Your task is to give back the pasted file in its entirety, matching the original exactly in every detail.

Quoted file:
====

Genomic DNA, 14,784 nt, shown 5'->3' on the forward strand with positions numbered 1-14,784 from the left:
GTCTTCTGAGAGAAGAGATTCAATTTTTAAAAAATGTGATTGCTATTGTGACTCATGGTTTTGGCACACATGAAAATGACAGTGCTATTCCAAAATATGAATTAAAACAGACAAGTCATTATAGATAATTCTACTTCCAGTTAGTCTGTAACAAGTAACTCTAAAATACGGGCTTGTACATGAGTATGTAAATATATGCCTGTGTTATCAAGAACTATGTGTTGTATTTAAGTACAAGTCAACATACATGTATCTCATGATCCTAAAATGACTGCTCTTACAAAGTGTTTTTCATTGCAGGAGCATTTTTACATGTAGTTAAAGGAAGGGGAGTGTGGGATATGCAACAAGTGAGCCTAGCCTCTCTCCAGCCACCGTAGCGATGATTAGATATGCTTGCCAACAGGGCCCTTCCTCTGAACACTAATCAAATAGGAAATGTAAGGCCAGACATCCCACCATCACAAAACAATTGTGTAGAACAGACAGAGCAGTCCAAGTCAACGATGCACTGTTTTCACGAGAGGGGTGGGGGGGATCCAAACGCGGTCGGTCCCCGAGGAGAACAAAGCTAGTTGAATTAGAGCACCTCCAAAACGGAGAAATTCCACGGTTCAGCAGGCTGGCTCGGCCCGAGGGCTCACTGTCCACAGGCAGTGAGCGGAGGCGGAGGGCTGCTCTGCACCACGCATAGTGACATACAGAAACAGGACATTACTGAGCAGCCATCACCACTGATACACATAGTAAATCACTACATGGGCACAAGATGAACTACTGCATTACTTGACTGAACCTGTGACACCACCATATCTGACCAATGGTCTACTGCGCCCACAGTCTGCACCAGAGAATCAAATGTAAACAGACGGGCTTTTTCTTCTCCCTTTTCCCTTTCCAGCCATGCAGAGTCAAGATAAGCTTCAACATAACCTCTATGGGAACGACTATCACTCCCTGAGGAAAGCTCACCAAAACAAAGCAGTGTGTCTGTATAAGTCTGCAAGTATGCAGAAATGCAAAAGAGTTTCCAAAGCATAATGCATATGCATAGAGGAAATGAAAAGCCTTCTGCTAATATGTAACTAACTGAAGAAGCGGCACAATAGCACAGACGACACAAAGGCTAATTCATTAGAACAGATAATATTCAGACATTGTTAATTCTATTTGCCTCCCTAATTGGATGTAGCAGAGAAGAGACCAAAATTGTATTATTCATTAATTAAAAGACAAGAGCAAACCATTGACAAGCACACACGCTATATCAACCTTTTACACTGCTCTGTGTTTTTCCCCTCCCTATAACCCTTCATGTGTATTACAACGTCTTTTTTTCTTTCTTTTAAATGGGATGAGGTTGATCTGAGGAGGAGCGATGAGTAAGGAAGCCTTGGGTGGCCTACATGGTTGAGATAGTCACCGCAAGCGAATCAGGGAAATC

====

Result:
Genomic DNA, 14,784 nt, shown 5'->3' on the forward strand with positions numbered 1-14,784 from the left:
GTCTTCTGAGAGAAGAGATTCAATTTTTAAAAAATGTGATTGCTATTGTGACTCATGGTTTTGGCACACATGAAAATGACAGTGCTATTCCAAAATATGAATTAAAACAGACAAGTCATTATAGATAATTCTACTTCCAGTTAGTCTGTAACAAGTAACTCTAAAATACGGGCTTGTACATGAGTATGTAAATATATGCCTGTGTTATCAAGAACTATGTGTTGTATTTAAGTACAAGTCAACATACATGTATCTCATGATCCTAAAATGACTGCTCTTACAAAGTGTTTTTCATTGCAGGAGCATTTTTACATGTAGTTAAAGGAAGGGGAGTGTGGGATATGCAACAAGTGAGCCTAGCCTCTCTCCAGCCACCGTAGCGATGATTAGATATGCTTGCCAACAGGGCCCTTCCTCTGAACACTAATCAAATAGGAAATGTAAGGCCAGACATCCCACCATCACAAAACAATTGTGTAGAACAGACAGAGCAGTCCAAGTCAACGATGCACTGTTTTCACGAGAGGGGTGGGGGGGATCCAAACGCGGTCGGTCCCCGAGGAGAACAAAGCTAGTTGAATTAGAGCACCTCCAAAACGGAGAAATTCCACGGTTCAGCAGGCTGGCTCGGCCCGAGGGCTCACTGTCCACAGGCAGTGAGCGGAGGCGGAGGGCTGCTCTGCACCACGCATAGTGACATACAGAAACAGGACATTACTGAGCAGCCATCACCACTGATACACATAGTAAATCACTACATGGGCACAAGATGAACTACTGCATTACTTGACTGAACCTGTGACACCACCATATCTGACCAATGGTCTACTGCGCCCACAGTCTGCACCAGAGAATCAAATGTAAACAGACGGGCTTTTTCTTCTCCCTTTTCCCTTTCCAGCCATGCAGAGTCAAGATAAGCTTCAACATAACCTCTATGGGAACGACTATCACTCCCTGAGGAAAGCTCACCAAAACAAAGCAGTGTGTCTGTATAAGTCTGCAAGTATGCAGAAATGCAAAAGAGTTTCCAAAGCATAATGCATATGCATAGAGGAAATGAAAAGCCTTCTGCTAATATGTAACTAACTGAAGAAGCGGCACAATAGCACAGACGACACAAAGGCTAATTCATTAGAACAGATAATATTCAGACATTGTTAATTCTATTTGCCTCCCTAATTGGATGTAGCAGAGAAGAGACCAAAATTGTATTATTCATTAATTAAAAGACAAGAGCAAACCATTGACAAGCACACACGCTATATCAACCTTTTACACTGCTCTGTGTTTTTCCCCTCCCTATAACCCTTCATGTGTATTACAACGTCTTTTTTTCTTTCTTTTAAATGGGATGAGGTTGATCTGAGGAGGAGCGATGAGTAAGGAAGCCTTGGGTGGCCTACATGGTTGAGATAGTCACCGCAAGCGAATCAGGGAAATC